On the one hand, the USA is trying to prop up new centers of cheap productive labor to replace China e.g. India (similar population size to China), Mexico (nearest to the US market), Vietnam (nearest to China and hence Chinese supply chain), Bangladesh (showing good growth for years). On the other hand high-interest rate in the US is creating a shortage of US dollars in the global foreign exchange market forcing many countries to seek alternatives to the US Dollar in global transactions.
Why the U.S. Cannot Find an Alternative To China?
The Chinese population is aging and its workforce is falling. Indian, South-East Asian, and African population is still young and their workforce is rising. But the number of young workers is not the only factor in an economy’s development. Any country’s total output grows because of factors like the number of workers, the productivity of the workers, capital, and Total Factor Productivity (TFP) which includes innovative measures, economies of scale, etc.
In the heydays of China’s GDP growth (1980-2020), labor accounted for a mere 6.1% while capital accounted for 64.2% as the sources of this growth. TFP accounted for the rest 29.7%. During the same time period sources of GDP growth in the 30 largest Middle & Low-Income countries are 62% from capital formation or investment, 30% from labor, and 9% from TFP. Sources of GDP growth in the 30 largest High-Income countries are 74% from capital formation or investment, 24% from labor, and 2% from TFP. So it is clear that in all types of economies, the most important source of GDP growth is capital formation. It is economically wrong to think to a fall in the workforce will reduce China’s GDP growth rate significantly if its saving percentage of GDP and net fixed capital formation continue to be significantly higher than the rest of the world.
Capital formation or investment in an economy depends on its savings as a percentage of GDP. Let us look at the savings rate of different economies between 2011 and 2021: China has a savings rate of almost 45%, and for India, it was a mere 30.21%. So China is not only five times the size of Indian GDP, but its savings rate is also 50% higher than India’s. So despite having a huge number of young workers India has little chance to emulate the Chinese growth if the savings rate is not raised significantly. Bangladesh has a savings rate of 36%, Vietnam has 32% and Mexico has 23%. Given the size of the labor force and savings rate surely they are no match for China.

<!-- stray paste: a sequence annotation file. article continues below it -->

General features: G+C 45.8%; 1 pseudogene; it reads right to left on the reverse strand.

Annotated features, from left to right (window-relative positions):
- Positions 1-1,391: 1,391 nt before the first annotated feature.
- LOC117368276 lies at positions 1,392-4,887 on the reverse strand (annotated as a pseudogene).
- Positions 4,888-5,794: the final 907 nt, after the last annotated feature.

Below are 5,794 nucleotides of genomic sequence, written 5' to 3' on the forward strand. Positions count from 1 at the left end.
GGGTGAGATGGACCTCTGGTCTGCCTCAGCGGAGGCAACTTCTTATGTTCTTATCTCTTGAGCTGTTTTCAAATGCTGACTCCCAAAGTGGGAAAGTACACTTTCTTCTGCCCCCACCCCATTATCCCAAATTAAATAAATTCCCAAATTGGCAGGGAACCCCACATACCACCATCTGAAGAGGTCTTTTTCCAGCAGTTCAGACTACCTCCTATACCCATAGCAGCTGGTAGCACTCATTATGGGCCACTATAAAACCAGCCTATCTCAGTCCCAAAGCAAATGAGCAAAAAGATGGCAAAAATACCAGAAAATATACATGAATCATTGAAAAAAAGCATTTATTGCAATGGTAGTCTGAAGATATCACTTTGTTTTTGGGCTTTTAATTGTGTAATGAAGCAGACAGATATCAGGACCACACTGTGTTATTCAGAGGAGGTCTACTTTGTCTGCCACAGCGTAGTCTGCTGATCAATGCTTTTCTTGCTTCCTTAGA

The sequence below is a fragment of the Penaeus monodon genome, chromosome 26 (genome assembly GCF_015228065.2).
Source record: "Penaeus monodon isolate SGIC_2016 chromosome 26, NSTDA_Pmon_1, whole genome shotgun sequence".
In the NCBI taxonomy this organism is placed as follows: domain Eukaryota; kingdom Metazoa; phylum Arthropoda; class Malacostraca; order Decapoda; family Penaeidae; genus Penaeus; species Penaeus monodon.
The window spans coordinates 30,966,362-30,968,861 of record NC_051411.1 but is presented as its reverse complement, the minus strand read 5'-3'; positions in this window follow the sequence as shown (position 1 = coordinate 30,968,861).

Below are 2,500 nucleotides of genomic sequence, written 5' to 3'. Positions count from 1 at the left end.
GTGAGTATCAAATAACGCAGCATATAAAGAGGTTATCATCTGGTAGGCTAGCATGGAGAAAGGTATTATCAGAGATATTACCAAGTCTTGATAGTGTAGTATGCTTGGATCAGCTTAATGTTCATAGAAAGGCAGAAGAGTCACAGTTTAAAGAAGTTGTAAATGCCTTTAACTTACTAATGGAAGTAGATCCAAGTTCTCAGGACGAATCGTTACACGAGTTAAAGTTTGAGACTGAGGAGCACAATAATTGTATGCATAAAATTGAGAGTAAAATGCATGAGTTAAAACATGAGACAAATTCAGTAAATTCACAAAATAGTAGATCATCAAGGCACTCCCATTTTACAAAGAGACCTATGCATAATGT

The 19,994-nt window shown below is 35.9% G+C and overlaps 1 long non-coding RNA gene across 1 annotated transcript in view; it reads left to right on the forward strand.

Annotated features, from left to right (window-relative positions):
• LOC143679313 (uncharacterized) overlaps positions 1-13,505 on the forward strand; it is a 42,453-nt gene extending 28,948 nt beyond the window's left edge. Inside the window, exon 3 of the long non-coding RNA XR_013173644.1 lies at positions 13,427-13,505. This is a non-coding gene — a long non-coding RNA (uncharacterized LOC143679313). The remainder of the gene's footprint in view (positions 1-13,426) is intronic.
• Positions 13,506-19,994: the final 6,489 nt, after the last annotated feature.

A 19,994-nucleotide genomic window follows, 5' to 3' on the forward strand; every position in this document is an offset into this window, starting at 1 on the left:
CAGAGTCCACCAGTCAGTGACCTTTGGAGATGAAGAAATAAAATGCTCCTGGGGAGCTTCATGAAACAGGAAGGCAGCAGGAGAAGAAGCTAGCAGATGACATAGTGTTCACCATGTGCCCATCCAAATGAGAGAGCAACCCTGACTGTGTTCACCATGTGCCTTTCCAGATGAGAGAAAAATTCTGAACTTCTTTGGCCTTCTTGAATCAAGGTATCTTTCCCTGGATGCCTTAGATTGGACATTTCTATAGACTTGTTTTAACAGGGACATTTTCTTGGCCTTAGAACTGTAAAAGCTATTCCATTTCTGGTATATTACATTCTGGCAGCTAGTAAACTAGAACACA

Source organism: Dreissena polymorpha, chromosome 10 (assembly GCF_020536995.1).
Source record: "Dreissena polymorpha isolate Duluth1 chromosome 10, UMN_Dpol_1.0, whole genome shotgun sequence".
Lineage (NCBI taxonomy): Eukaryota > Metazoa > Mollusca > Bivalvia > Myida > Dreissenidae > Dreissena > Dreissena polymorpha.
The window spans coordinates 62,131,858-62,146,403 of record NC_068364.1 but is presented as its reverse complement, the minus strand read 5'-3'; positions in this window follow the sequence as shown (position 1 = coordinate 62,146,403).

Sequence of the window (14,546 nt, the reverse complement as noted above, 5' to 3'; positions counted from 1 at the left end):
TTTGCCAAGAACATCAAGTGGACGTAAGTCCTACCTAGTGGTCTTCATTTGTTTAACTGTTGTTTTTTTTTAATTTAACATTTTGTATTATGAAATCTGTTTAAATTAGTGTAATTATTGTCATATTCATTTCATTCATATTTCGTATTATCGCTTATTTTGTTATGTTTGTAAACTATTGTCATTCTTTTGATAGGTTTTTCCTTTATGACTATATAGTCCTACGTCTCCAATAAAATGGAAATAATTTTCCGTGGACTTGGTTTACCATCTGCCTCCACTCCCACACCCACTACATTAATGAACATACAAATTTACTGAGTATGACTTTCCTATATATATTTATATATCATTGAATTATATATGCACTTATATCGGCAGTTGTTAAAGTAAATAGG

Naturally gross fixed capital formation as a percentage of GDP is 42% in China, 29% in India, 31% in Bangladesh, 32% in Vietnam, and 20% in Mexico. On average in the last 20 years, China is ahead of others by 10% in gross capital formation. So it can be said without doubt that no country can come even close to China in the near future.
Past Policies Of the US To Destroy Competitors
History tells that the USA out-competed West Germany (Blessing Letter, 1967) and Japan (Plaza Accord, 1985) by enforcing upon them the devaluation of the US Dollar against their respective currencies. A higher value of domestic currency makes the value of domestic goods, services, and assets dearer. Thus there is less demand for its domestically made goods and services but more demand for its assets. Thus the country’s production sector becomes uncompetitive and fewer funds are available for production. While the country’s asset market becomes lucrative for buying assets cheap and selling dear type non-primary transactions (in other words, speculation).
When Plaza Accord made Yen dear against US Dollar, it means demand for Japanese goods and services will fall while the demand for Japanese assets will rise. Trade in Yen will rise or fall if demand for Japanese goods services and assets rises or fall respectively. So higher value of Yen means more use of Yen if the rise of Yen usage in the asset market is more than the fall in the goods-services market. The deeper the asset market is relative to the goods-service market, the more increase in the use of a currency is expected when its value appreciates. So, whether a higher valuation of a currency can result in more use of the same depends on the asset market depth compared to the size of the goods-service market.